Would you read a book while driving a car? Never, right? You need your hands to hold the book, your eyes to read the page, your mind to comprehend what you’re reading. It’s just not possible. Now, would you read something on your cell phone while driving a vehicle? You need your hands to hold the phone, your eyes to see the screen, and your mind to comprehend what you’re reading or looking at. This behavior doesn’t leave much room for the most important task at hand – to drive safely. In fact, it turns you into a distracted driver.
The bottom line is this: If you’re doing anything other than driving your car and paying attention to that activity, you’re multitasking. And that puts you at a greater risk of being in an automobile accident.
They’re Not Myths – They’re Reality
Myths abound when it comes to the smartest ways to operate a motor vehicle. The National Safety Council (NSC) highlights the critical need for motorists to #JustDrive during April, Distracted Driving Awareness Month. You may be shocked to learn that seemingly safe driving habits are some of the most dangerous.
Here is the reality:
- Infotainment is dangerous. Fifty percent of drivers believe that a built-in infotainment system in your car is safe to use while driving. After all, it’s right there on the dashboard and easy to see. But the AAA Foundation for Traffic Safety found that drivers who do voice tasks via infotainment systems may remain distracted for as long as 27 seconds after they finish a task.
- Hands-free is a hazard. Voice-to-text. Earpiece. Dashboard system. Speakerphone. You are winning, keeping that smartphone tucked away when you’re behind the wheel and making the smart choices. Don’t get smug yet. Hands-free devices create a false sense of security among motorists. Studies have shown that using voice-to-text is more distracting than typing texts by hand.
- You can’t see what you’re looking at. Even though you’re gazing out the windshield while driving, if you can’t remember the terrain around you, if you’ve gotten from Point A to Point B without recollecting all the highway in between, you’re a distracted driver. Drivers who talk on phones – handheld or hands-free – have a narrowed field of vision and miss seeing up to 50 percent of what is around them. This includes other drivers, bicyclists, and pedestrians.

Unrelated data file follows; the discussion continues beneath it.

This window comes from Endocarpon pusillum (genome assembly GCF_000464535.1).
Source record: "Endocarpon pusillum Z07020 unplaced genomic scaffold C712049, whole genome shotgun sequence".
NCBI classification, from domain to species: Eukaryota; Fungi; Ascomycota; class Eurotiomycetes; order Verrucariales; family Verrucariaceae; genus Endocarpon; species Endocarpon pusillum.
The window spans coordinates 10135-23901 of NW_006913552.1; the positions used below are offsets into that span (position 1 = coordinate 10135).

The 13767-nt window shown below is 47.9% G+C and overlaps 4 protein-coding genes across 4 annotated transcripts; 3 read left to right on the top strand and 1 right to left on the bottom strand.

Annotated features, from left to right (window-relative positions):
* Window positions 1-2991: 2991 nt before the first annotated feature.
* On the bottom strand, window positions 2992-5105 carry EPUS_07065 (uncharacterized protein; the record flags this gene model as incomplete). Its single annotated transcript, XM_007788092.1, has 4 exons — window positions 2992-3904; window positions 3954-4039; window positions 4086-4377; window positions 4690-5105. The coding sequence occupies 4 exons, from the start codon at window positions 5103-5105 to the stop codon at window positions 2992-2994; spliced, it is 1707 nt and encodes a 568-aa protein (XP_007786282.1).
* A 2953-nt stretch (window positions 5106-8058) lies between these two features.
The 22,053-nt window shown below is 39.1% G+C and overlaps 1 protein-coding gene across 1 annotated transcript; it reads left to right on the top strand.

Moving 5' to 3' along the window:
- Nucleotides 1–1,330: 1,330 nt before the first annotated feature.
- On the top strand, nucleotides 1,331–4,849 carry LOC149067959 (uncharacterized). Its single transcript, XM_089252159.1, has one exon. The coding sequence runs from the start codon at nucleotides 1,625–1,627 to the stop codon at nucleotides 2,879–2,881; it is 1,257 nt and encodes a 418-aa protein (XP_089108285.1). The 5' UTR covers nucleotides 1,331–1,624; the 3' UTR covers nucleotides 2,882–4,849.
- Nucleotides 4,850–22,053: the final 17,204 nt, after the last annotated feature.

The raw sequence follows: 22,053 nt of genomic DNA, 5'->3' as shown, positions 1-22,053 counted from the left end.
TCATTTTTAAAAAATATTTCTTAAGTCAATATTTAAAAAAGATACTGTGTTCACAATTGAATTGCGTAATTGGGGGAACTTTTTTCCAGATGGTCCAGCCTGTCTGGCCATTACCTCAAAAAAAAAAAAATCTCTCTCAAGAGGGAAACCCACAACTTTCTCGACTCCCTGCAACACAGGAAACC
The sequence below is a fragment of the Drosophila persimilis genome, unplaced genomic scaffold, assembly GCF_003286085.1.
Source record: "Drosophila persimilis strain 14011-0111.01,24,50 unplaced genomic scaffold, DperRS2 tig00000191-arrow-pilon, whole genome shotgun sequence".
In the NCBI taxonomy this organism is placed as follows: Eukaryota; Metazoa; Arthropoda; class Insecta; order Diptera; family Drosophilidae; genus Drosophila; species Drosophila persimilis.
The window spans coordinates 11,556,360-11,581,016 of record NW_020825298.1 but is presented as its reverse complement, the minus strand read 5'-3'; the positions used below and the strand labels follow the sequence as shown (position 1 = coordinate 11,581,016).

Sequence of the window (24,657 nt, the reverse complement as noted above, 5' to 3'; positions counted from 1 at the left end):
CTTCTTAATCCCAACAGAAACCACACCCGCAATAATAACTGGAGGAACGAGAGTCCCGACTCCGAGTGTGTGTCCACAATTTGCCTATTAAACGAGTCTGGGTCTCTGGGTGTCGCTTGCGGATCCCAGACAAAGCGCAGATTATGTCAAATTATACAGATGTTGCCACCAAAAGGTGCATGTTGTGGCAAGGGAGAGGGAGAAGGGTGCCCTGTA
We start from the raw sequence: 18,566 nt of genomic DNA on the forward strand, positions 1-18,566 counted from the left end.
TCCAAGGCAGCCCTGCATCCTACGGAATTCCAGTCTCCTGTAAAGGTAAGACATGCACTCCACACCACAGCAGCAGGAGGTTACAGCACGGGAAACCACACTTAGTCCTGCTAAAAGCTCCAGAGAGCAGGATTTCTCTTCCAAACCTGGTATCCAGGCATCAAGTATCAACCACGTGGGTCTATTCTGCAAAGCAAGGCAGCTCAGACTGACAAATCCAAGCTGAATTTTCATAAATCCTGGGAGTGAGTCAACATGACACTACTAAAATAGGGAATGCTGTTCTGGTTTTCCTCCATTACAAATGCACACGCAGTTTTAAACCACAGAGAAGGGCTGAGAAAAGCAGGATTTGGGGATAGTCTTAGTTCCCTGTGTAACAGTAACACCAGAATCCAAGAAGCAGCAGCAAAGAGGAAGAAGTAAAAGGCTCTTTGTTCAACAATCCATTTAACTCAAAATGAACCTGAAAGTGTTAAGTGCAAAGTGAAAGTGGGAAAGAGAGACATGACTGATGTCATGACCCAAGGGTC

- Your job could kill you. Adults know distracted driving is dangerous but many believe they can’t afford to miss any work-related calls, emails, or text messages, even as they’re commuting to the office. The reality is that car crashes are the number one cause of workplace deaths, and distracted driving is a leading factor in road fatalities.
- No one is a good multitasker. The brain is capable of quickly toggling between two tasks, but it cannot do two things at a time. If you aren’t focused on driving, then you’re not driving safely. The activity area in the brain that processes moving images decreases by up to one-third when listening to someone talking on the phone.
- Car accidents are caused by user error. Ninety-four percent of car crashes are caused by driver error. And that means nearly all the crashes that occur on Michigan highways are completely preventable.
You need your hands on the wheel, your eyes on the road, and your mind on driving. All it takes is one second of distraction to lead to a car crash. Just a picture… just a quick call… just an email… just a text… just a glance… just put the phone down and #justdrive.
If you have been the victim of an car crash caused by a distracted driver, contact your Michigan auto accident attorney David Femminineo to discuss your case.